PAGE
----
GEOG 5004 - Environmental Economics and Policy

North Terrace Campus - Semester 2 - 2015

This course introduces various environmental policy instruments in response to contemporary local and global environmental problems and discusses the economic concepts and principles embedded in the policy instruments. The course examines conventional command-and-control strategies and an array of pollution control alternatives that are based on market incentives. The course investigates more decentralised approaches including property rights approach, (e.g.community-based environmental management). The course also discusses ecological approaches including precautionary principle and safe minimum standard.

  • General Course Information
    Course Details
    Course Code GEOG 5004
    Course Environmental Economics and Policy
    Coordinating Unit Geography, Environment and Population
    Term Semester 2
    Level Postgraduate Coursework
    Location/s North Terrace Campus
    Units 6
    Contact Up to 3 hours per week
    Available for Study Abroad and Exchange Y
    Incompatible GEST 5004
    Course Description This course introduces various environmental policy instruments in response to contemporary local and global environmental problems and discusses the economic concepts and principles embedded in the policy instruments. The course examines conventional command-and-control strategies and an array of pollution control alternatives that are based on market incentives. The course investigates more decentralised approaches including property rights approach, (e.g.community-based environmental management). The course also discusses ecological approaches including precautionary principle and safe minimum standard.
    Course Staff

    Course Coordinator: Dr Jungho Suh

    Course Timetable

    The full timetable of all activities for this course can be accessed from Course Planner.

  • Learning Outcomes
    Course Learning Outcomes
    1 Generate an understanding of the environmental economics concepts and principles applied in the interplay between economy and the environment.
    2 Develop an understanding of the role of environmental economics in the design of public policies for environmental quality improvement.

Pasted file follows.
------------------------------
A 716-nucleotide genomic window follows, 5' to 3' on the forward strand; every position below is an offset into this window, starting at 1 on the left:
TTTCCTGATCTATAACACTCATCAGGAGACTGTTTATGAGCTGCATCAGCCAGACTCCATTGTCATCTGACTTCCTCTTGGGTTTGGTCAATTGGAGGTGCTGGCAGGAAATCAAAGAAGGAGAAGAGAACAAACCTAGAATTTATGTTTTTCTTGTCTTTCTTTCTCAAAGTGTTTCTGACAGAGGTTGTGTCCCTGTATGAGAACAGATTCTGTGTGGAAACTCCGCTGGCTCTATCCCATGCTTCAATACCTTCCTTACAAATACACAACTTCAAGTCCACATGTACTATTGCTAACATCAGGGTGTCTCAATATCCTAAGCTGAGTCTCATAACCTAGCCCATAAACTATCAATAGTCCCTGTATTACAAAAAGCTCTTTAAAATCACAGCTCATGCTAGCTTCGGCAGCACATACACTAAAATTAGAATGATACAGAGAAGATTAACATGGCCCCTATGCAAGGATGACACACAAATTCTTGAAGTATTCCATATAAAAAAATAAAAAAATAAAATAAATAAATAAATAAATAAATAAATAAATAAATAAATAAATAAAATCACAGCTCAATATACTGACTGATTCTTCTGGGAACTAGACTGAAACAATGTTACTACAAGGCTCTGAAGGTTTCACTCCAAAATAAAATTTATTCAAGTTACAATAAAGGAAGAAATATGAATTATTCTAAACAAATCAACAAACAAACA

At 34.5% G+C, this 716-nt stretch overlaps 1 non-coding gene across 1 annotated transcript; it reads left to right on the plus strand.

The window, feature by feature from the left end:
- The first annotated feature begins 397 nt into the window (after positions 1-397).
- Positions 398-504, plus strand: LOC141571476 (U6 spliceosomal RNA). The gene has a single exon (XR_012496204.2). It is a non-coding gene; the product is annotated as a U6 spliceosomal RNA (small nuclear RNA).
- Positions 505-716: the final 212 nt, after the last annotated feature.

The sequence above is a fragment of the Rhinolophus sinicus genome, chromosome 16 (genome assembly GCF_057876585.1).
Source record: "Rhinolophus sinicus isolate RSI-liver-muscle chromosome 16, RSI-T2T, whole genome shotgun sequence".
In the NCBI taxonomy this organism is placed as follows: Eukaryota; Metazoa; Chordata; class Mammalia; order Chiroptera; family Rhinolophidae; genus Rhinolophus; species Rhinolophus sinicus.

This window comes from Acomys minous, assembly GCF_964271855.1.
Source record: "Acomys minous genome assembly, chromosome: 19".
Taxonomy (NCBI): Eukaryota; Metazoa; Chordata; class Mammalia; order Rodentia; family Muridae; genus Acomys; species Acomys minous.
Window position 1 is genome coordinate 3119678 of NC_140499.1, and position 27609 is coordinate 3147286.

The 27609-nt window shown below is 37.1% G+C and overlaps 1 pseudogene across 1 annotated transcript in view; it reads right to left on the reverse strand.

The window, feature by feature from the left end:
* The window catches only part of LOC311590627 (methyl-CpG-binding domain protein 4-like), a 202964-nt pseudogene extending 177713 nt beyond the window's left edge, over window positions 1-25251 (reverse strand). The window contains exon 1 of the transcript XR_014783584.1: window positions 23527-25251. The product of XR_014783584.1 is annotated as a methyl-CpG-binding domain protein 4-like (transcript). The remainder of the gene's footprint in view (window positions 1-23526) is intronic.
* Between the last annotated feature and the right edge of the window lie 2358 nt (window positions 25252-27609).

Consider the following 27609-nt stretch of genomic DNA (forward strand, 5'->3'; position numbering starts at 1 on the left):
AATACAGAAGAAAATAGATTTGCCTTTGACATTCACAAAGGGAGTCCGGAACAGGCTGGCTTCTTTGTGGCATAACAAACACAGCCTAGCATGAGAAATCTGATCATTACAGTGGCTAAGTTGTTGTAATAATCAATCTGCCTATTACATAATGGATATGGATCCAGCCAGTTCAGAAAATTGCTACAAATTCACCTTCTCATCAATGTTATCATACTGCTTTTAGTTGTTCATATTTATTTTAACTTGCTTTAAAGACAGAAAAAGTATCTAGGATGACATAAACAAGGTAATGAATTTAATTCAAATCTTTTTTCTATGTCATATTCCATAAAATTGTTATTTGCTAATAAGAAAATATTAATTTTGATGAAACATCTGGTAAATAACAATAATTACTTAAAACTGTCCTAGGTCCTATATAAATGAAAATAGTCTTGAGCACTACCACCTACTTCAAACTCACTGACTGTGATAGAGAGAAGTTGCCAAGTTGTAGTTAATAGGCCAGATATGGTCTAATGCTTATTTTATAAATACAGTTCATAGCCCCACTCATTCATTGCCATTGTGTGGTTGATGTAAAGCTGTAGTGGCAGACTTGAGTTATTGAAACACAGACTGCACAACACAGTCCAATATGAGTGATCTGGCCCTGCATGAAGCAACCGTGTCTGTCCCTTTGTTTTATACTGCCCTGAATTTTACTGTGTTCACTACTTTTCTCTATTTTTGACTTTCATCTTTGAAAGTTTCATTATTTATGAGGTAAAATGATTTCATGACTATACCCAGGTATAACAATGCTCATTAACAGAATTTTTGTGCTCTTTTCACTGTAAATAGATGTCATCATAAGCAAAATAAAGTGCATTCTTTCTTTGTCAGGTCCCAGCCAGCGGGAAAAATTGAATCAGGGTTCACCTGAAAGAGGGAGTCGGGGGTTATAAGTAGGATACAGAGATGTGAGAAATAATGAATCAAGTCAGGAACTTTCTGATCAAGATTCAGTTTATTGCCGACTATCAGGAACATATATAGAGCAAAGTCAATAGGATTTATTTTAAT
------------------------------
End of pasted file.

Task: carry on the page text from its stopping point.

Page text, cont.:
3 Identify principal criteria for evaluating environmental policies.
    4 Develop a sound understanding of various approaches (e.g. command-and-control approach, market-based approach, property rights approach) to mitigating contemporary global and local environmental problems (e.g. air pollution, water pollution, land degradation).
    5 Develop an understanding of public disputation over the choice of environmental policy instruments.
    6 Develop an ability to critically analyse environmental policies in terms of efficiency and equity amongst different stakeholders, by way of various case studies.
    7 Generate a sound understanding of contested views of and pathways to sustainable development.
    University Graduate Attributes

    This course will provide students with an opportunity to develop the Graduate Attribute(s) specified below:

    University Graduate Attribute Course Learning Outcome(s)
    Knowledge and understanding of the content and techniques of a chosen discipline at advanced levels that are internationally recognised. 1, 2, 3, 4, 7
    The ability to locate, analyse, evaluate and synthesise information from a wide variety of sources in a planned and timely manner. 3, 4, 5, 6
    An ability to apply effective, creative and innovative solutions, both independently and cooperatively, to current and future problems. 5, 6, 7
    An awareness of ethical, social and cultural issues within a global context and their importance in the exercise of professional skills and responsibilities. 5, 6, 7
  • Learning Resources
    Required Resources
    Field, B.C. and Field, M.K. 2013, Environmental Economics: An Introduction, 6th edn, McGraw-Hill Irwin, New York. (Other editions can also be consulted.)
    Recommended Resources
    TBA
    Online Learning
    The MyUni website for the course will provide you with access to course materials, announcements and many other features to help manage your study. You are advised to regularly visit the MyUni website for the course to receive course announcements and reminders.

    You will need the following to access MyUni:

    · a computer with an Internet connection;
    · a PC running Windows 95 or higher or a Mac running Mac OS 8.6 or higher;
    · a JavaScript enabled web browser (Netscape Navigator 4.7 or higher Microsoft Internet Explorer 5.0 or higher);
    · the Adobe Reader software
    (download from http://www.adobe.com/products/acrobat/readstep2.html);
    · your University of Adelaide username and password.

    To reach the MyUni website for the course follow the links from the University of Adelaide's Homepage http://www.adelaide.edu.au/ to Login to MyUni https://myuni.adelaide.edu.au/webapps/login. When you open the course website you will find material related to the course. You will need to enter a username and password to enter the MyUni website.

    If you have difficulty accessing MyUni contact the Help Desk at 831 33335 or send an e-mail to myuni.help@adelaide.edu.au.
  • Learning & Teaching Activities
    Learning & Teaching Modes